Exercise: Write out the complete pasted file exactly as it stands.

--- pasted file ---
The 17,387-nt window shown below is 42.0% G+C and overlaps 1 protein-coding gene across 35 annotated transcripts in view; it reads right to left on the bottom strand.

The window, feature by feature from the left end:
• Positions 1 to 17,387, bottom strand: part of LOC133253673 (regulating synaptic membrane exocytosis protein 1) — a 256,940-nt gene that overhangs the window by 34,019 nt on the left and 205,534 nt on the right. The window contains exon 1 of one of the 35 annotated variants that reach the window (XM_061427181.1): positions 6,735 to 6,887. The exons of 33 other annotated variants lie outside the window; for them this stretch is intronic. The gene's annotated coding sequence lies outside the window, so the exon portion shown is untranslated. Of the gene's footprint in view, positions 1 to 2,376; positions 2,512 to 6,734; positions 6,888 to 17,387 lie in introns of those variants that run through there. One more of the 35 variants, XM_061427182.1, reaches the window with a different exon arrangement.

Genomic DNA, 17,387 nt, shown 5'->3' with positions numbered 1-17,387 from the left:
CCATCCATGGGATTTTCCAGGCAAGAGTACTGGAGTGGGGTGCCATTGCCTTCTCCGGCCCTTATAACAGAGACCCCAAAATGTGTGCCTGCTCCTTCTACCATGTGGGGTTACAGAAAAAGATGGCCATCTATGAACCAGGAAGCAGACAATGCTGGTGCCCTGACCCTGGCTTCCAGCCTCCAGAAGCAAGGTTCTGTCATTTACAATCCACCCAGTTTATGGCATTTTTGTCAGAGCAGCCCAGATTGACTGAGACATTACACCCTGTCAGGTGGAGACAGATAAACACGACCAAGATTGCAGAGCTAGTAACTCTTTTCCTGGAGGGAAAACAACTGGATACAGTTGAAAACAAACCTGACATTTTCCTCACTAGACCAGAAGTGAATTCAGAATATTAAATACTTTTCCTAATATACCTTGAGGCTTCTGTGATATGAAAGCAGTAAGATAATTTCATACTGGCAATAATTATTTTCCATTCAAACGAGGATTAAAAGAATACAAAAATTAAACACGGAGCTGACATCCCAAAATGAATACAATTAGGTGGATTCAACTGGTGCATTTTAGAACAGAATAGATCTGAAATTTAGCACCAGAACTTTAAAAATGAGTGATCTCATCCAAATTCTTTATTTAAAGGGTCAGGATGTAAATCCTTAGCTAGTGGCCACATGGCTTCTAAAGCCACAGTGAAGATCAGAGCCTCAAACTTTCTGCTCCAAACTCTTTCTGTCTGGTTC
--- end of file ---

The 17,387-nt window shown below is 42.0% G+C and overlaps 1 protein-coding gene across 35 annotated transcripts in view; it reads right to left on the bottom strand.

The window, feature by feature from the left end:
• Positions 1 to 17,387, bottom strand: part of LOC133253673 (regulating synaptic membrane exocytosis protein 1) — a 256,940-nt gene that overhangs the window by 34,019 nt on the left and 205,534 nt on the right. The window contains exon 1 of one of the 35 annotated variants that reach the window (XM_061427181.1): positions 6,735 to 6,887. The exons of 33 other annotated variants lie outside the window; for them this stretch is intronic. The gene's annotated coding sequence lies outside the window, so the exon portion shown is untranslated. Of the gene's footprint in view, positions 1 to 2,376; positions 2,512 to 6,734; positions 6,888 to 17,387 lie in introns of those variants that run through there. One more of the 35 variants, XM_061427182.1, reaches the window with a different exon arrangement.

Genomic DNA, 17,387 nt, shown 5'->3' with positions numbered 1-17,387 from the left:
CCATCCATGGGATTTTCCAGGCAAGAGTACTGGAGTGGGGTGCCATTGCCTTCTCCGGCCCTTATAACAGAGACCCCAAAATGTGTGCCTGCTCCTTCTACCATGTGGGGTTACAGAAAAAGATGGCCATCTATGAACCAGGAAGCAGACAATGCTGGTGCCCTGACCCTGGCTTCCAGCCTCCAGAAGCAAGGTTCTGTCATTTACAATCCACCCAGTTTATGGCATTTTTGTCAGAGCAGCCCAGATTGACTGAGACATTACACCCTGTCAGGTGGAGACAGATAAACACGACCAAGATTGCAGAGCTAGTAACTCTTTTCCTGGAGGGAAAACAACTGGATACAGTTGAAAACAAACCTGACATTTTCCTCACTAGACCAGAAGTGAATTCAGAATATTAAATACTTTTCCTAATATACCTTGAGGCTTCTGTGATATGAAAGCAGTAAGATAATTTCATACTGGCAATAATTATTTTCCATTCAAACGAGGATTAAAAGAATACAAAAATTAAACACGGAGCTGACATCCCAAAATGAATACAATTAGGTGGATTCAACTGGTGCATTTTAGAACAGAATAGATCTGAAATTTAGCACCAGAACTTTAAAAATGAGTGATCTCATCCAAATTCTTTATTTAAAGGGTCAGGATGTAAATCCTTAGCTAGTGGCCACATGGCTTCTAAAGCCACAGTGAAGATCAGAGCCTCAAACTTTCTGCTCCAAACTCTTTCTGTCTGGTTC